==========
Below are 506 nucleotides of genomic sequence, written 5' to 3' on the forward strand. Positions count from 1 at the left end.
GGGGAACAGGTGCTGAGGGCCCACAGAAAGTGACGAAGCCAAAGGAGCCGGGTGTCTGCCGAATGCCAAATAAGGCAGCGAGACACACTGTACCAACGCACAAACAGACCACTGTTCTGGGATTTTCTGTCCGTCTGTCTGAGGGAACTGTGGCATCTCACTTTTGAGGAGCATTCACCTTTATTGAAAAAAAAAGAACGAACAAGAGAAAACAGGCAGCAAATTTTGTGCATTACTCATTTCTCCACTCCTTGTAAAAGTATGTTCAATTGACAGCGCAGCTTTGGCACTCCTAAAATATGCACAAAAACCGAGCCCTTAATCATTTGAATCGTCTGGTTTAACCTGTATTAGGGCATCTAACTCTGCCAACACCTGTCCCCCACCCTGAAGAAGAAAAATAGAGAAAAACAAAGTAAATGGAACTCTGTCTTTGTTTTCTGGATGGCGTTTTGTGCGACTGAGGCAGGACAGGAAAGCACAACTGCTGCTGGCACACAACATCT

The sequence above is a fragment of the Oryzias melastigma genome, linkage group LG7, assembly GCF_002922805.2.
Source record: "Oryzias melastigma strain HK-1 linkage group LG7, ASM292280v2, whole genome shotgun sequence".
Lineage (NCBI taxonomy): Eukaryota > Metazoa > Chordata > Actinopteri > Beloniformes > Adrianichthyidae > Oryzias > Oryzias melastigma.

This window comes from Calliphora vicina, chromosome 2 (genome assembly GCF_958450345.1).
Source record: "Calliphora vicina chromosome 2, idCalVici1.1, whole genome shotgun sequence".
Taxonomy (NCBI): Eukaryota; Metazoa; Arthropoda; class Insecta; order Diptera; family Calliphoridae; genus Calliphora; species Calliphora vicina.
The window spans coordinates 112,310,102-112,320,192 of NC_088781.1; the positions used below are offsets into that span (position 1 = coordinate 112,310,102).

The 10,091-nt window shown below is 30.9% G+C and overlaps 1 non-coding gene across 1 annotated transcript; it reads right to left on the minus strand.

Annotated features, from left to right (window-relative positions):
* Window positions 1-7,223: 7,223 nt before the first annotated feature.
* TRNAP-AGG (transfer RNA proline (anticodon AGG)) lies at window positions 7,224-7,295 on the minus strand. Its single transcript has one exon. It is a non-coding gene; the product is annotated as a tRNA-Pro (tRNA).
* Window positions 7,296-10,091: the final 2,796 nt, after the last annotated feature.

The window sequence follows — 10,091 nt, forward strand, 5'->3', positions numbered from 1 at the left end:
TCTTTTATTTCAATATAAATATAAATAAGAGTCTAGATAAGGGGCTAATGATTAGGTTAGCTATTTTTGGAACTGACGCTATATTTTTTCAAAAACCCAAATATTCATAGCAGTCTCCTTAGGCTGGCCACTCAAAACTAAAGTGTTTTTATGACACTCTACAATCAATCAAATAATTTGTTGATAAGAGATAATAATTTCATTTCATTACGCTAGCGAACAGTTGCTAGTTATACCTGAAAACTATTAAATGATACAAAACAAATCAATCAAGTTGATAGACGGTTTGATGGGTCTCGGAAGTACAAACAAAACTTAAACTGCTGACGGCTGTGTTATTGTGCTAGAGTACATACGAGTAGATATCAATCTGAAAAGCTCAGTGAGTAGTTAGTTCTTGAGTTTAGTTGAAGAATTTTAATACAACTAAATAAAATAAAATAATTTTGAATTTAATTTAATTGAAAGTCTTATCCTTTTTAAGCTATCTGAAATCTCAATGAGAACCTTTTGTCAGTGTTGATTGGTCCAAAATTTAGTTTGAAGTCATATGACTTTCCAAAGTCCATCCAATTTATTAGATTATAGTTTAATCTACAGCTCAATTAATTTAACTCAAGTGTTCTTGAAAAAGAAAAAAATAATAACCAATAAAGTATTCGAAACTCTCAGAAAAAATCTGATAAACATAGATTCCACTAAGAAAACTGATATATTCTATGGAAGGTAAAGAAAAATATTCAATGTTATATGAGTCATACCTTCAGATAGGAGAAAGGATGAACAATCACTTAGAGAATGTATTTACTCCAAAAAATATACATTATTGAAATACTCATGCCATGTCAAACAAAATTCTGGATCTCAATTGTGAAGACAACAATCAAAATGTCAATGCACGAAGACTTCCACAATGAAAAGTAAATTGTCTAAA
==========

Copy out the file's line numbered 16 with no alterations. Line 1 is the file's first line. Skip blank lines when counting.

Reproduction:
TCTTTTATTTCAATATAAATATAAATAAGAGTCTAGATAAGGGGCTAATGATTAGGTTAGCTATTTTTGGAACTGACGCTATATTTTTTCAAAAACCCAAATATTCATAGCAGTCTCCTTAGGCTGGCCACTCAAAACTAAAGTGTTTTTATGACACTCTACAATCAATCAAATAATTTGTTGATAAGAGATAATAATTTCATTTCATTACGCTAGCGAACAGTTGCTAGTTATACCTGAAAACTATTAAATGATACAAAACAAATCAATCAAGTTGATAGACGGTTTGATGGGTCTCGGAAGTACAAACAAAACTTAAACTGCTGACGGCTGTGTTATTGTGCTAGAGTACATACGAGTAGATATCAATCTGAAAAGCTCAGTGAGTAGTTAGTTCTTGAGTTTAGTTGAAGAATTTTAATACAACTAAATAAAATAAAATAATTTTGAATTTAATTTAATTGAAAGTCTTATCCTTTTTAAGCTATCTGAAATCTCAATGAGAACCTTTTGTCAGTGTTGATTGGTCCAAAATTTAGTTTGAAGTCATATGACTTTCCAAAGTCCATCCAATTTATTAGATTATAGTTTAATCTACAGCTCAATTAATTTAACTCAAGTGTTCTTGAAAAAGAAAAAAATAATAACCAATAAAGTATTCGAAACTCTCAGAAAAAATCTGATAAACATAGATTCCACTAAGAAAACTGATATATTCTATGGAAGGTAAAGAAAAATATTCAATGTTATATGAGTCATACCTTCAGATAGGAGAAAGGATGAACAATCACTTAGAGAATGTATTTACTCCAAAAAATATACATTATTGAAATACTCATGCCATGTCAAACAAAATTCTGGATCTCAATTGTGAAGACAACAATCAAAATGTCAATGCACGAAGACTTCCACAATGAAAAGTAAATTGTCTAAA